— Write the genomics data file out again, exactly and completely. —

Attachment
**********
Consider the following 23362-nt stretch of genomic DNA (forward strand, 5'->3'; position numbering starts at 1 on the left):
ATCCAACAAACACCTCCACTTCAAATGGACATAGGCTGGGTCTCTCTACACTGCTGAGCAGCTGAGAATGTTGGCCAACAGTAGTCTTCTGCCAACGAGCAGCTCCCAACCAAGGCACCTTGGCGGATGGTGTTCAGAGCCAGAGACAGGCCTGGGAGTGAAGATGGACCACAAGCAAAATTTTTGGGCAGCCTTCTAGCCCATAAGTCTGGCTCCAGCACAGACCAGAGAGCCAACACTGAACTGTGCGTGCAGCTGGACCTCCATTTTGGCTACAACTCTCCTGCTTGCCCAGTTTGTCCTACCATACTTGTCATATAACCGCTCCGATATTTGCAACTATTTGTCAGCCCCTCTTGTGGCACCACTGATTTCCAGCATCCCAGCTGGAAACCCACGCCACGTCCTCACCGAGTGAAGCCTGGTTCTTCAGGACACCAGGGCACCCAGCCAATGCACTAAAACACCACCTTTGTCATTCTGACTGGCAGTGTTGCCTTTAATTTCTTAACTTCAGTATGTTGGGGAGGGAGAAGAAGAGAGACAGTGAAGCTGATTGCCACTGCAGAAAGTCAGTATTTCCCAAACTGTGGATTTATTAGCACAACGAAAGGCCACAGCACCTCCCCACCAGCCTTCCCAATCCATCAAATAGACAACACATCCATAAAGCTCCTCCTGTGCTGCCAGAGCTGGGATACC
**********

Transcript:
Consider the following 23362-nt stretch of genomic DNA (forward strand, 5'->3'; position numbering starts at 1 on the left):
ATCCAACAAACACCTCCACTTCAAATGGACATAGGCTGGGTCTCTCTACACTGCTGAGCAGCTGAGAATGTTGGCCAACAGTAGTCTTCTGCCAACGAGCAGCTCCCAACCAAGGCACCTTGGCGGATGGTGTTCAGAGCCAGAGACAGGCCTGGGAGTGAAGATGGACCACAAGCAAAATTTTTGGGCAGCCTTCTAGCCCATAAGTCTGGCTCCAGCACAGACCAGAGAGCCAACACTGAACTGTGCGTGCAGCTGGACCTCCATTTTGGCTACAACTCTCCTGCTTGCCCAGTTTGTCCTACCATACTTGTCATATAACCGCTCCGATATTTGCAACTATTTGTCAGCCCCTCTTGTGGCACCACTGATTTCCAGCATCCCAGCTGGAAACCCACGCCACGTCCTCACCGAGTGAAGCCTGGTTCTTCAGGACACCAGGGCACCCAGCCAATGCACTAAAACACCACCTTTGTCATTCTGACTGGCAGTGTTGCCTTTAATTTCTTAACTTCAGTATGTTGGGGAGGGAGAAGAAGAGAGACAGTGAAGCTGATTGCCACTGCAGAAAGTCAGTATTTCCCAAACTGTGGATTTATTAGCACAACGAAAGGCCACAGCACCTCCCCACCAGCCTTCCCAATCCATCAAATAGACAACACATCCATAAAGCTCCTCCTGTGCTGCCAGAGCTGGGATACC